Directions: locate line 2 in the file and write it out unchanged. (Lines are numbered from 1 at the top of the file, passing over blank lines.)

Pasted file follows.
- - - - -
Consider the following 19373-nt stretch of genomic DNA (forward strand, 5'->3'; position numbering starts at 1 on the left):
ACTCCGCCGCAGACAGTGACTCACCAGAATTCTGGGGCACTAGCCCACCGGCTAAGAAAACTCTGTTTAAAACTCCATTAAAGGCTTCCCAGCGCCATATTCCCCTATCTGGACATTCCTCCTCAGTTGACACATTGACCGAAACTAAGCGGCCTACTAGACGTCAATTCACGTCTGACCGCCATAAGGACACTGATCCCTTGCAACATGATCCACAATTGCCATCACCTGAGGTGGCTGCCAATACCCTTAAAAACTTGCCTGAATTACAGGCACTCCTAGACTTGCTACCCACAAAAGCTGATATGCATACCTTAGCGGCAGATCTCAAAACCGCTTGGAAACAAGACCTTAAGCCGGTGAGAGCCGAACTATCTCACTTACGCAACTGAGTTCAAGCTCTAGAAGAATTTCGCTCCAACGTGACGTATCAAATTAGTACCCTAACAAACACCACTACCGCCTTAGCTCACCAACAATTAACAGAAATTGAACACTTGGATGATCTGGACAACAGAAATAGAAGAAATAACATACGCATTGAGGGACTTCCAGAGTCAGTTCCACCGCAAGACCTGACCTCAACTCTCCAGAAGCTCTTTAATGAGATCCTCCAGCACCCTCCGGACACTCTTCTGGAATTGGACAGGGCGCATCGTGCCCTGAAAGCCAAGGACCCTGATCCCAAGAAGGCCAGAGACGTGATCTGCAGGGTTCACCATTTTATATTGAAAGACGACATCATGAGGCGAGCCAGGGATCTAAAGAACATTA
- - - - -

ACTCCGCCGCAGACAGTGACTCACCAGAATTCTGGGGCACTAGCCCACCGGCTAAGAAAACTCTGTTTAAAACTCCATTAAAGGCTTCCCAGCGCCATATTCCCCTATCTGGACATTCCTCCTCAGTTGACACATTGACCGAAACTAAGCGGCCTACTAGACGTCAATTCACGTCTGACCGCCATAAGGACACTGATCCCTTGCAACATGATCCACAATTGCCATCACCTGAGGTGGCTGCCAATACCCTTAAAAACTTGCCTGAATTACAGGCACTCCTAGACTTGCTACCCACAAAAGCTGATATGCATACCTTAGCGGCAGATCTCAAAACCGCTTGGAAACAAGACCTTAAGCCGGTGAGAGCCGAACTATCTCACTTACGCAACTGAGTTCAAGCTCTAGAAGAATTTCGCTCCAACGTGACGTATCAAATTAGTACCCTAACAAACACCACTACCGCCTTAGCTCACCAACAATTAACAGAAATTGAACACTTGGATGATCTGGACAACAGAAATAGAAGAAATAACATACGCATTGAGGGACTTCCAGAGTCAGTTCCACCGCAAGACCTGACCTCAACTCTCCAGAAGCTCTTTAATGAGATCCTCCAGCACCCTCCGGACACTCTTCTGGAATTGGACAGGGCGCATCGTGCCCTGAAAGCCAAGGACCCTGATCCCAAGAAGGCCAGAGACGTGATCTGCAGGGTTCACCATTTTATATTGAAAGACGACATCATGAGGCGAGCCAGGGATCTAAAGAACATTA